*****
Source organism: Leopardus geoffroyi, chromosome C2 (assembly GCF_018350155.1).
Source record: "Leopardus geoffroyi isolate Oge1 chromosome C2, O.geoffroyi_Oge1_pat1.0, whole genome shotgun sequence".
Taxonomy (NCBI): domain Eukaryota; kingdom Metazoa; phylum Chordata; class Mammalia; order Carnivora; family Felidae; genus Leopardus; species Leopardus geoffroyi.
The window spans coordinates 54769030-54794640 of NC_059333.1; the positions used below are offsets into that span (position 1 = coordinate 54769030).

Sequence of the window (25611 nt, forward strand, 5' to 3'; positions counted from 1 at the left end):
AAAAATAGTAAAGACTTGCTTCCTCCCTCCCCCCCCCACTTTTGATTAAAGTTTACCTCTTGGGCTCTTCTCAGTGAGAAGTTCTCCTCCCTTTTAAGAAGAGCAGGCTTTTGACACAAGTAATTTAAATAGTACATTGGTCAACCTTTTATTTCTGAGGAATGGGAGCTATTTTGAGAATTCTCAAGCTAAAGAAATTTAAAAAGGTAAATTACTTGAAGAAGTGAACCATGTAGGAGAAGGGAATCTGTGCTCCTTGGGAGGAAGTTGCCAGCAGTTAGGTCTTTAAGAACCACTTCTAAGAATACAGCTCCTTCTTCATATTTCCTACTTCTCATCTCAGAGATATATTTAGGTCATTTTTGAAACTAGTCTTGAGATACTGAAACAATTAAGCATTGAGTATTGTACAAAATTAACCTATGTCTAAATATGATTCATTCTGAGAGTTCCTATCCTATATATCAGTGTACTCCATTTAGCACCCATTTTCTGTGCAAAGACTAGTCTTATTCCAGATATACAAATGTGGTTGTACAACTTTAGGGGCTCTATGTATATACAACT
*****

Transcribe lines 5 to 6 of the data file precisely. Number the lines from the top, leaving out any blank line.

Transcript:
Sequence of the window (25611 nt, forward strand, 5' to 3'; positions counted from 1 at the left end):
AAAAATAGTAAAGACTTGCTTCCTCCCTCCCCCCCCCACTTTTGATTAAAGTTTACCTCTTGGGCTCTTCTCAGTGAGAAGTTCTCCTCCCTTTTAAGAAGAGCAGGCTTTTGACACAAGTAATTTAAATAGTACATTGGTCAACCTTTTATTTCTGAGGAATGGGAGCTATTTTGAGAATTCTCAAGCTAAAGAAATTTAAAAAGGTAAATTACTTGAAGAAGTGAACCATGTAGGAGAAGGGAATCTGTGCTCCTTGGGAGGAAGTTGCCAGCAGTTAGGTCTTTAAGAACCACTTCTAAGAATACAGCTCCTTCTTCATATTTCCTACTTCTCATCTCAGAGATATATTTAGGTCATTTTTGAAACTAGTCTTGAGATACTGAAACAATTAAGCATTGAGTATTGTACAAAATTAACCTATGTCTAAATATGATTCATTCTGAGAGTTCCTATCCTATATATCAGTGTACTCCATTTAGCACCCATTTTCTGTGCAAAGACTAGTCTTATTCCAGATATACAAATGTGGTTGTACAACTTTAGGGGCTCTATGTATATACAACT